Third, from conditional lending to defensive lending. The review talks had been stalled, especially on the tax amnesty and removal of the petroleum levy which will further hamper the prospects of stabilizing the current account deficit which has reached USD 24.5 billion. However, the phenomenon is not new as out of 23 IMF programs, Pakistan has only completed one program to its full extent. This hints that the lending process from IMF has inclined towards defensive lending rather than condition(s) based lending programs with Pakistan. The prospects under the new representative government have further provided higher ground to authorities in Pakistan in reenvisaging the lending with renewed hopes. The opposition, which is now the ruling government, had already hinted at the demand for a newly negotiated deal enabling the governments in Pakistan on a defensive position. The trust erosion with the previous government has been revived by the current government in its negotiations. This goes well with what the previous finance minister said: "one step forward and two steps back." Irrespective of the government, the enabling of a stronger government at the behest of weakening the current style of economics in Pakistan is not favourable in the short term. Hence, the IMF and its economic thumbs up for industrial governance is critical to move ahead rather than remaining stuck at structural issues. Therefore, the relationship is bound to transform and Pakistan would like to gain as much as possible until it can.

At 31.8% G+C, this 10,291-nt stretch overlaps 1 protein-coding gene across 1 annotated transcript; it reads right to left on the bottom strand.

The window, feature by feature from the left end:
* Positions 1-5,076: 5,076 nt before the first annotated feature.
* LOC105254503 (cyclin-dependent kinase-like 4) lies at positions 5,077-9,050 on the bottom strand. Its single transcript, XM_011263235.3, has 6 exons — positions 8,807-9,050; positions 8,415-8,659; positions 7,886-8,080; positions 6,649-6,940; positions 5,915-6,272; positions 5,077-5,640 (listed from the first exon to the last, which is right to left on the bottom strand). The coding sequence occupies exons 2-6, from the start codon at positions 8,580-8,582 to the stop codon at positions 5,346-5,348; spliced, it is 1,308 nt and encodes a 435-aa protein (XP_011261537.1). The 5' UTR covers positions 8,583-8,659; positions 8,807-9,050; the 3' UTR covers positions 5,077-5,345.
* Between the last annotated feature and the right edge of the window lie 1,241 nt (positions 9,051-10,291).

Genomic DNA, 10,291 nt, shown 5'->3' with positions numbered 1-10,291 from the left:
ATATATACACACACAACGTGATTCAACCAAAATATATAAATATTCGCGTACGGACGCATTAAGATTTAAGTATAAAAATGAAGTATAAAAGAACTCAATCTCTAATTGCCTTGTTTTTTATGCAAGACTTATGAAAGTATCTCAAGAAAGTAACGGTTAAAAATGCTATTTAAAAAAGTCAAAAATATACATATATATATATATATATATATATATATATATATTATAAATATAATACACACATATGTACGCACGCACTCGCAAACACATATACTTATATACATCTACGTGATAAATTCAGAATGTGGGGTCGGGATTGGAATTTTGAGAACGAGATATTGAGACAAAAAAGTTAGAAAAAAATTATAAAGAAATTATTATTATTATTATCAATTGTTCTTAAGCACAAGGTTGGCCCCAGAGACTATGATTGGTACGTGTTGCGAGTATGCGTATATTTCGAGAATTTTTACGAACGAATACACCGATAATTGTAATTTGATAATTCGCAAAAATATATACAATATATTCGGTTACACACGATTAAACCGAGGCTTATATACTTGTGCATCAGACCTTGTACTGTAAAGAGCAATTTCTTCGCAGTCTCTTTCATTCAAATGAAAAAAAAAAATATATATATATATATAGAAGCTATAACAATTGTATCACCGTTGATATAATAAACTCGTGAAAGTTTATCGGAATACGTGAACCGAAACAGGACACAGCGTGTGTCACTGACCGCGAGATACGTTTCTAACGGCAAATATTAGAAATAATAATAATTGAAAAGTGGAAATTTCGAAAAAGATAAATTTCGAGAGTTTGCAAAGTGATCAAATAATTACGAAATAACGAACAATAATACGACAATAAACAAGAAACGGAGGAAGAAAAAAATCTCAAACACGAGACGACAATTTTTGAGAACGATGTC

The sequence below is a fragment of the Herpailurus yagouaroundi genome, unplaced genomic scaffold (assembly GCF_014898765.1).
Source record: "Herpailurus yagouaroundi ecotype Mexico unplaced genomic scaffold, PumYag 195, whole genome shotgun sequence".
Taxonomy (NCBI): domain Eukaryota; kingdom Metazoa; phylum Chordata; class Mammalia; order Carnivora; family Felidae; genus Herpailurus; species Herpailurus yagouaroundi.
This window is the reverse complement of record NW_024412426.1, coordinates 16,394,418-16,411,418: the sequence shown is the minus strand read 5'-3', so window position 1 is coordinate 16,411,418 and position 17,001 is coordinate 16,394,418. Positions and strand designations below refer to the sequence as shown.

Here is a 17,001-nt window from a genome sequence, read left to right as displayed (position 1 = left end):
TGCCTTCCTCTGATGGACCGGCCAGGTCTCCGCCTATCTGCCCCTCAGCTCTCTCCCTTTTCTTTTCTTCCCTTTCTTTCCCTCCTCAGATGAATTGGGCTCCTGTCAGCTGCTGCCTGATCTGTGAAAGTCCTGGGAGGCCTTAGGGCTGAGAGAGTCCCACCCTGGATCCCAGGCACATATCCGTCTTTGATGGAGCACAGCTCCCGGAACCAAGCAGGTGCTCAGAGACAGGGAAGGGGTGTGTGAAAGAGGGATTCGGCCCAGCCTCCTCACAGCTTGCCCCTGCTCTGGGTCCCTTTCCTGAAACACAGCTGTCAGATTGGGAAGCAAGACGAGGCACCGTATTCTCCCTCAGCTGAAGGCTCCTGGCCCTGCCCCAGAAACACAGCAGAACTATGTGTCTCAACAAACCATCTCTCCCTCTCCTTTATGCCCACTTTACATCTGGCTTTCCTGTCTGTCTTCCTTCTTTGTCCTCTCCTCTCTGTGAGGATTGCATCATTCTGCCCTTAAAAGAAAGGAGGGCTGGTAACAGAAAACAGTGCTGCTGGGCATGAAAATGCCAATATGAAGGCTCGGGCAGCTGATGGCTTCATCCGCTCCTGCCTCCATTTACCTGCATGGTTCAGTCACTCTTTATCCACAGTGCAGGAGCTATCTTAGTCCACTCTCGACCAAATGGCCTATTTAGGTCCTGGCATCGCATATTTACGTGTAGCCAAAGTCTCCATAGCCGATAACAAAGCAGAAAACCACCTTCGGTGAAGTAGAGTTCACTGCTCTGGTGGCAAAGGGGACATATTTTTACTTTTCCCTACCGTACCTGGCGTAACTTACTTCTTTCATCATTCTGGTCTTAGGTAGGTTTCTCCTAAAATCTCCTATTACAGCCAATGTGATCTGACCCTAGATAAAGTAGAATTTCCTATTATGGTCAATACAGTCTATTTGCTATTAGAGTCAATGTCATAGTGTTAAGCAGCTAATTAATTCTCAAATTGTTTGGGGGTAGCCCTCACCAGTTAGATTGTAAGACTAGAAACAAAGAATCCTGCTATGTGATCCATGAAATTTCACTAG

References
Anwar Iqbal, "IMF, Pakistan technical-level talks begin,Dawn, 28 April 2022 
Khaleeq Kiani, "IMF to be approached for help over balance of payments: Miftah,Dawn, 13 April 2022
Hafiz A Pasha, "IMF programme: projections, targets,Business Recorder, 15 February 2022
Ali Khizar, "No road to stability?,Business Recorder, 21 March 2022
Andleeb Abbas, "The new world 'disorder',Business Recorder, 21 March 2022
"Bilawal wants govt to renegotiate loan with IMF,Dawn, 13 February 2022
Shahab Jafry, "'One step forward, two steps back’,” Business Recorder, 17 March 2022